Our position on the ridge was directly under a massive swarm of insectivorous birds swooping madly through the sky; swifts, saw-wings, swallows, and martens all dived crazily after insects. Looking down at the forest below, a couple lucky students saw a hornbill fly form one perch to another, and we all saw (and heard) small flocks of parrots and lovebirds high in the canopy. Far in the distance, two dik-diks (the smallest species of antelope) snuggled together under a bush.

Our walk around the lake was led by a very knowledgeable guide who was particularly enthusiastic about sharing information on plants. Most of the instructors on our course were animal-oriented, so it was great to have someone emphasize more botany. Unfortunately, our group was so large, and the guide was so quiet, that most of us were unable to hear what he was saying. On top of this, the narrow pathway made it impossible to inch any closer. Throughout the morning, we struggled to keep our students together and moving in the right direction; those who couldn't hear the guide often stopped to watch animals or take photographs instead, and pretty soon there was a (growing) half-mile gap between the first and last person in our group. It didn't help that one of the other instructors and I kept dawdling at the back in order to do birdwatching in the quiet that was left after everyone else has passed in front of us. By the time we had descended from the rim and made our way into the trees, we were getting phone calls from the other instructors to tell us to get our group moving so that we could depart for the next outing. It was a real shame to curtail birding just then, because the forest was a tantalizing explosion of sound--squawking, cooing, screeching, singing, hooting, and all other vocalizations imaginable were emanating from the canopy; amazingly, the animals making the noises were virtually impossible to locate, so I still have no idea which species we'd encountered.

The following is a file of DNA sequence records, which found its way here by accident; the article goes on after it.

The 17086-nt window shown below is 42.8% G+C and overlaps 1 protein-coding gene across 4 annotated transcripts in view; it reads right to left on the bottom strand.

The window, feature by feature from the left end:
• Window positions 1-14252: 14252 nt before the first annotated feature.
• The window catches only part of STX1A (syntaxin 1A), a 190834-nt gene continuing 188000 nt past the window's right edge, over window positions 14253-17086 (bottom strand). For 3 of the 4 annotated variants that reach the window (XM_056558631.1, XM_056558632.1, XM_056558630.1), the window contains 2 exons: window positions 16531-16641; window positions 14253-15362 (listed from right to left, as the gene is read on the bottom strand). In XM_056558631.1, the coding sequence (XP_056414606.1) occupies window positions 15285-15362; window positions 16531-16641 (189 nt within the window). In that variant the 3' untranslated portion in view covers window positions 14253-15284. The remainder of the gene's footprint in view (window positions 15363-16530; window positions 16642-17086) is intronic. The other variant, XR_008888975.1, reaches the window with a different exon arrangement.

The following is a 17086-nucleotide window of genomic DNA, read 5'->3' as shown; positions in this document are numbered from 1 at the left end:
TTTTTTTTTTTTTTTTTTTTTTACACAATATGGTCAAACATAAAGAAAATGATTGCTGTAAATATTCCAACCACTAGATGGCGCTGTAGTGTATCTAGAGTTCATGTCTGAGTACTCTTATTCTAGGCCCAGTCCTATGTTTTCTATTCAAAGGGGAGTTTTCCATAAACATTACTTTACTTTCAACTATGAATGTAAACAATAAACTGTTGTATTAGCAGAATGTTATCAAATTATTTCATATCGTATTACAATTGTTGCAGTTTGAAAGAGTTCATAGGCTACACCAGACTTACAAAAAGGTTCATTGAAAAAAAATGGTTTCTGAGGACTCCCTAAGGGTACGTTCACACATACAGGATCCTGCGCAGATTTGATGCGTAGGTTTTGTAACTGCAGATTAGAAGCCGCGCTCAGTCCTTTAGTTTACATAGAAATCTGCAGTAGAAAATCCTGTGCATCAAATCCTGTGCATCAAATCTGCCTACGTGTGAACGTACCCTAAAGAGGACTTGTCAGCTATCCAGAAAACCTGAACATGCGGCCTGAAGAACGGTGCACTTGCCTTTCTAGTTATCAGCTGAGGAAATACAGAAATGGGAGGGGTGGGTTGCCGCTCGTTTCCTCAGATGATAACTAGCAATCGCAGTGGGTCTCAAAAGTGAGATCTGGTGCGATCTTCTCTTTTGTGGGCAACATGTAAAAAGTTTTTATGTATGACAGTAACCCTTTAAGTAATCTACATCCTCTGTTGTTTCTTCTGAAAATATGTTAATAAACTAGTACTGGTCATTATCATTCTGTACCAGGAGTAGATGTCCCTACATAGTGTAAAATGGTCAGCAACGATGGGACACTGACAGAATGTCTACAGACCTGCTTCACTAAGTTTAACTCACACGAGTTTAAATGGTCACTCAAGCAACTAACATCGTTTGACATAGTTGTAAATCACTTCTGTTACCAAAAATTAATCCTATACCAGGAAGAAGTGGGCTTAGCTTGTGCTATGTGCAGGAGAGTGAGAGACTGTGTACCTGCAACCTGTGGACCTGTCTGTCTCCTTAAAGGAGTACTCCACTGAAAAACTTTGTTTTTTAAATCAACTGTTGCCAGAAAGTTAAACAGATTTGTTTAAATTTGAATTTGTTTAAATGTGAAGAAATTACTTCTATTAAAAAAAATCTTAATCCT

As infuriating as it was to leave the Eden that was Crater Lake, it was made even worse by the knowledge that our next stop was, of all things, a flower factory. Remember how I said before that people were very sensitive about how water from Lake Naivasha was used? Well, one of the biggest industries in the region is flower farming; as you might expect, the growers use massive amounts of water in their greenhouses and fields. We were visiting one of several facilities owned by Homegrown, a company that supplies flowers to famous UK retailers such as Marks & Spencer and Spar. Purportedly, Homegrown is very eco-friendly; we were there to hear all about their "green" flower-growing techniques. As a behavioral ecologist, this is not exactly the sort of thing that I usually find all that interesting, but the students were all conservationists and so we needed to give them a broad range of experiences in Kenya.

When we showed up, we were all asked to don protective gear prior to beginning our tour of the facilities:

(Students slipping into something a bit more comfortable at the Homegrown factory.)